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See: Hard to believe that bustling New Haven, with its innovative arts vibe, Yale University liveliness, and red-hot culinary scene was founded by Puritans in 1638. A shady green heart beats at the center of it all: historic New Haven Green is a 16-acre oasis that’s been there since the city’s start, not far from the Old Campus’s dizzying turrets and towers.
The green is edged by Chapel Street, a main thoroughfare where everything happens, including free entry to the outstanding Yale University Art Gallery – from early African art to late Picasso and beyond. Across the street, the Yale Center for British Art has the largest collection outside Great Britain – the building alone is a masterwork. Yale Repertory Theatre is a short walk (Meryl Streep’s early stomping grounds), with area shops in abundance.
Eat: Weigh in on New Haven’s notorious pizza wars: Frank Pepe’s Pizzeria, Sally’s Apizza, or Modern Apizza? If you can’t decide, Miya’s Sushi elevates culinary innovation, with whimsical items like an invasive species menu.
Pick up US-1 N (34 miles; 1 hr)
See: Like gleaming pearls strung near water, these five pretty Connecticut towns edge Long Island Sound along Route 1. Heading west to east, Branford boasts a banquet of restaurants, including Le Petit Café, with an award-winning four-course French bistro menu. Japanese, Indian, Italian, and American options dot the downtown, too. Further east, Guilford’s famous town green is surrounded by shops, with painter Brendan Loughlin’s sunflowers splashed on random doorways, lending a dash of Van Gogh color.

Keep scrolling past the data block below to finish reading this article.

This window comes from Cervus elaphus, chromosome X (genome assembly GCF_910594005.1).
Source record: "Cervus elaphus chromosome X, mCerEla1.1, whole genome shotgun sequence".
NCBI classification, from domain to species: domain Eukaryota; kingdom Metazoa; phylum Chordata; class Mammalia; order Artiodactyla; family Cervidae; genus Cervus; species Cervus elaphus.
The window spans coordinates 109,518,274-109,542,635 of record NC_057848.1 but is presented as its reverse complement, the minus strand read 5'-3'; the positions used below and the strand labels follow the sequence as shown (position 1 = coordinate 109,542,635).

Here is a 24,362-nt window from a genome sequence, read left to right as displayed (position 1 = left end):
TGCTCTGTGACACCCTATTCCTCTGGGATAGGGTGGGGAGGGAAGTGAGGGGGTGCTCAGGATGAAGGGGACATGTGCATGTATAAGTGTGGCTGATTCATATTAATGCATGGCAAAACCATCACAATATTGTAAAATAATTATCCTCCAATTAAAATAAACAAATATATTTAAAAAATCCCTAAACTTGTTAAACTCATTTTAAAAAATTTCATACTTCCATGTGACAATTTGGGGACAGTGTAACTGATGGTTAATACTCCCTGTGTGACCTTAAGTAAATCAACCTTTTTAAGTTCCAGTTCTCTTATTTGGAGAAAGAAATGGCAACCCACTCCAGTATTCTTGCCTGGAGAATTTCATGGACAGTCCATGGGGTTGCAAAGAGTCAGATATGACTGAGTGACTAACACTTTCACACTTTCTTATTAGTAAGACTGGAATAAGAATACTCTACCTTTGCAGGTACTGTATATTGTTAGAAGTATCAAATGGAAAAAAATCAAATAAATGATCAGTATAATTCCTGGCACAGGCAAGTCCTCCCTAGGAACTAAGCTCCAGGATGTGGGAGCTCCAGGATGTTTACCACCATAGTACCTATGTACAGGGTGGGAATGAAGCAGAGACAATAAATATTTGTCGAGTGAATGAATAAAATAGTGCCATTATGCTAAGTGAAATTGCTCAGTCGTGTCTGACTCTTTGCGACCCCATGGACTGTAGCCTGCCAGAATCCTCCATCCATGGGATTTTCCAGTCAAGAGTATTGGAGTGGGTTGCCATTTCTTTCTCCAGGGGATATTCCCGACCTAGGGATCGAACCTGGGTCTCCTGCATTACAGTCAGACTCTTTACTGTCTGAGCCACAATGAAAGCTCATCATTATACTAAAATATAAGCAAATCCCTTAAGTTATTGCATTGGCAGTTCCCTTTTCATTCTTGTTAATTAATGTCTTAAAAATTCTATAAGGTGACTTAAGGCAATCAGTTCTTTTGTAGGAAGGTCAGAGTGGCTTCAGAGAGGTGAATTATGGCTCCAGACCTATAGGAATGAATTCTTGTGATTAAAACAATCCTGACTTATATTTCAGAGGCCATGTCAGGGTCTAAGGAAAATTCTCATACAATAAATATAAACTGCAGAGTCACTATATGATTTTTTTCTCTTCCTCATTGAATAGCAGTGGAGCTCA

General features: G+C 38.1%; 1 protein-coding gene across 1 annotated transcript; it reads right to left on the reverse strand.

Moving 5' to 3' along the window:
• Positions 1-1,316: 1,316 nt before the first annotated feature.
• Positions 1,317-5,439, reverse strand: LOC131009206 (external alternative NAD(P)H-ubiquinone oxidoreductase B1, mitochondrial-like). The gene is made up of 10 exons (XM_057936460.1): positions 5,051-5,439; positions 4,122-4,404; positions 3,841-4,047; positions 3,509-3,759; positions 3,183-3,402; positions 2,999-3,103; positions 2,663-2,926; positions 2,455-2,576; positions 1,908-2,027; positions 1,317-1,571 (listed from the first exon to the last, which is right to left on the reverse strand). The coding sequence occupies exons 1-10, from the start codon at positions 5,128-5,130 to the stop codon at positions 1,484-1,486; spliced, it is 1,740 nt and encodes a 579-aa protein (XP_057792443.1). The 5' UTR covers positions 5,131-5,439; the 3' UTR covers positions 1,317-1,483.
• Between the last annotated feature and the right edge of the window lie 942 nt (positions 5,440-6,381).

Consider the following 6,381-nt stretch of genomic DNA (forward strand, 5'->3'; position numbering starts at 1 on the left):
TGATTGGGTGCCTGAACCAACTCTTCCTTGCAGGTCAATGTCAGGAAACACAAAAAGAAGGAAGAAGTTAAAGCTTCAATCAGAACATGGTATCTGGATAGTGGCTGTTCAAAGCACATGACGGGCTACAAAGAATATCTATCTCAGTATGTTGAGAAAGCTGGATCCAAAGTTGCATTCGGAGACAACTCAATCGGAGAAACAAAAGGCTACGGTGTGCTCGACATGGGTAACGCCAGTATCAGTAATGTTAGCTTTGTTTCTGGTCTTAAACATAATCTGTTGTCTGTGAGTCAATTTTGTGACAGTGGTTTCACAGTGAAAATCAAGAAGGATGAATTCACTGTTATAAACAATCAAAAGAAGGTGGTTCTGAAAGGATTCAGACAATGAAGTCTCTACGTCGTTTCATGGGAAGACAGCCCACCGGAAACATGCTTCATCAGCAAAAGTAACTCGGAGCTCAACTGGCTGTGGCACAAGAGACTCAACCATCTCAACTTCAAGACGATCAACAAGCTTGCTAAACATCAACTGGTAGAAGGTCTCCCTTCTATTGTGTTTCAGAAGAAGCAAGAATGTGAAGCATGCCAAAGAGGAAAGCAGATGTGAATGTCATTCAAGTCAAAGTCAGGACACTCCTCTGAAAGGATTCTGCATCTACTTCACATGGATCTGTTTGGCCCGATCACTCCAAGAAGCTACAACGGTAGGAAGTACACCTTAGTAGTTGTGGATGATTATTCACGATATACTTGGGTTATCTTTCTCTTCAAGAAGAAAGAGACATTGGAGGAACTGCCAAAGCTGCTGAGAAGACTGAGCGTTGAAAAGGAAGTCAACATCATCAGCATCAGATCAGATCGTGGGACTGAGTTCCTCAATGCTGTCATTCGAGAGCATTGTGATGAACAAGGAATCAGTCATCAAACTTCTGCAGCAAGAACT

In Madison, there’s stellar beach reading to be had at R.J. Julia Booksellers – a three-minute drive from two miles of sandy heaven at Hammonasset Beach State Park. Bucolic Clinton offers full spectrum shopping: a trove of treasures at the Antique Center on Main Street or 70 outlet stores minutes away at Clinton Crossing Premium Outlets.
Finally, breathe the sea breezes in Old Saybrook, where you can shop the downtown that Kate Hepburn made famous, and cycle along the water out to sun-dappled Fenwick – an idyllic area where the screen legend lived for happy decades.
US-1 N (29 miles; 50 min)
See: It’s one thing to read about cramped ships quarters – it’s another to climb below deck and feel it in an 1841 whaling ship like the Charles W. Morgan, the oldest commercial vessel still in the water. The refurbished ship returns to Old Mystic Seaport – a glorious “living history museum” – in August 2014, after her 38th voyage (this time as a teaching vessel), but meanwhile the 19th-century seafaring village offers up plenty of diversions, with 60 antique buildings and a working shipyard. Complete the high-seas picture with a visit to the beluga whales at the terrific Mystic Aquarium.
Eat: For a slice of movie history, check out Mystic Pizza, in Mystic proper. This cozy joint celebrates the film that was Julia Roberts’s big break, and the movie plays on an endless loop in the background, flavoring every bite.